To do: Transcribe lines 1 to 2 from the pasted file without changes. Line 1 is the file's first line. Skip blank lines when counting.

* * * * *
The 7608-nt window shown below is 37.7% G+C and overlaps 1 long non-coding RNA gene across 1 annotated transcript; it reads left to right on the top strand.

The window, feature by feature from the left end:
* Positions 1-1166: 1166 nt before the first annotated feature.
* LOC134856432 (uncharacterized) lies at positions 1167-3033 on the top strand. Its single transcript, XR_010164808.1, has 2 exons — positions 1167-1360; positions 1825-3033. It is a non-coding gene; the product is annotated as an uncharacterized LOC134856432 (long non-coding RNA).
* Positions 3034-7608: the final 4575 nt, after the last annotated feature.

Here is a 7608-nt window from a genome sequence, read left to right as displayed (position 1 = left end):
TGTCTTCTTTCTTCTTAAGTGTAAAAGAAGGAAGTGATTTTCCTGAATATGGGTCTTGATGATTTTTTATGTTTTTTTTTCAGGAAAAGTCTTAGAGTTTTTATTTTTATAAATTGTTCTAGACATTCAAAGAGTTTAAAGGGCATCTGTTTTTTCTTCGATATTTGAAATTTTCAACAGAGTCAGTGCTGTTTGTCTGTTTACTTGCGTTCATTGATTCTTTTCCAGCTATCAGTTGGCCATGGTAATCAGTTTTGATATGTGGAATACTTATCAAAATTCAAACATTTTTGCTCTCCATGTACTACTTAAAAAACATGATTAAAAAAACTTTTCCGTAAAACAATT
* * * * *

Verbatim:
The 7608-nt window shown below is 37.7% G+C and overlaps 1 long non-coding RNA gene across 1 annotated transcript; it reads left to right on the top strand.

The window, feature by feature from the left end: